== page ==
Inhibition plays a crucial role in many functional domains, such as cognition, emotion, and actions. Studies on cognitive aging demonstrate changes in inhibitory mechanisms are age- and pathology-related. Prepulse inhibition (PPI) is the suppression of an acoustic startle reflex (ASR) to an intense stimulus when a weak prepulse stimulus precedes the startle stimulus. A reduction of PPI is thought to reflect dysfunction of sensorimotor gating which normally suppresses excessive behavioral responses to disruptive stimuli. Both human and rodent studies show age-dependent alterations of PPI of the ASR that are further compromised in Alzheimer’s disease (AD). The auditory P50 gating, an index of repetition suppression, also is characterized as a putative electrophysiological biomarker of prodromal AD. This review provides the latest evidence of age- and AD-associated impairment of sensorimotor gating based upon both human and rodent studies, as well as the AD-related disruption of P50 gating in humans. It begins with a concise review of neural networks underlying PPI regulation. Then, evidence of age- and AD-related dysfunction of both PPI and P50 gating is discussed. The attentional/ emotional aspects of sensorimotor gating and the neurotransmitter mechanisms underpinning PPI and P50 gating are also reviewed. The review ends with conclusions and research directions.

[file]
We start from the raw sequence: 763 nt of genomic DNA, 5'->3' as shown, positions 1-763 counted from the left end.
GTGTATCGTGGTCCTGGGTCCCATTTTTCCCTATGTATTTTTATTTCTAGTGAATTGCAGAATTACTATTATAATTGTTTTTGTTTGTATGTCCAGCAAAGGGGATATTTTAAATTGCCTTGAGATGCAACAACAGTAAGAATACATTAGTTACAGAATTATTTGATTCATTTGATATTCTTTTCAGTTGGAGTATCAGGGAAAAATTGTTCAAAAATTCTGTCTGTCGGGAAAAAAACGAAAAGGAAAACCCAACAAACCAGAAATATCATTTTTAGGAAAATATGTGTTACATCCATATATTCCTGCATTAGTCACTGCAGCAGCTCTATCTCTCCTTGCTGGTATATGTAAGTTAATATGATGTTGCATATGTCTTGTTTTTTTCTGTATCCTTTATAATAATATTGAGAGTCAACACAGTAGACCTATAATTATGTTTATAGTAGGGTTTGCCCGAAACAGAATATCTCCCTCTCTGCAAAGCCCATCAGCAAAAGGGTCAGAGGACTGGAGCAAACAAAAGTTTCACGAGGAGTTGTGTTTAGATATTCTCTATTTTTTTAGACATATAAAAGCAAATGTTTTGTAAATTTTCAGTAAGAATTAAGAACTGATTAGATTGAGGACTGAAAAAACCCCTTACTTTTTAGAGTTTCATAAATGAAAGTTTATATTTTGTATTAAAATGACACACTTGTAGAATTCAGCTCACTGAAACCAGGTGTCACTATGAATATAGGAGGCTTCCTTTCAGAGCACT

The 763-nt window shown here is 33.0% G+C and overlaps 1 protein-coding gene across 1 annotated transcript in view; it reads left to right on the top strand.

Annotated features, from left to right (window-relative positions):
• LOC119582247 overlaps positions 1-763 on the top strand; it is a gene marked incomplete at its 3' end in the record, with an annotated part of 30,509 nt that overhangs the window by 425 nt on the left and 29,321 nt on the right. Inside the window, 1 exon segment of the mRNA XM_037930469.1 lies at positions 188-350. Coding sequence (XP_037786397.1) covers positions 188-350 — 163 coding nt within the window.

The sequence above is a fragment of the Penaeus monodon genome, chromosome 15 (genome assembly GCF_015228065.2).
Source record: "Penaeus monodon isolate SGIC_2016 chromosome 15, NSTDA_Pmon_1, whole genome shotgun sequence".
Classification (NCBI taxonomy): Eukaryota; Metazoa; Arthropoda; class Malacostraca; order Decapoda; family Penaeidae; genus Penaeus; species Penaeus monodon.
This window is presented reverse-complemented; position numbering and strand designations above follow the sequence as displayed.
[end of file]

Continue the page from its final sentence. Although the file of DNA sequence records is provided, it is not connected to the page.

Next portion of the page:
Copyright © 2020. Published by Elsevier B.V.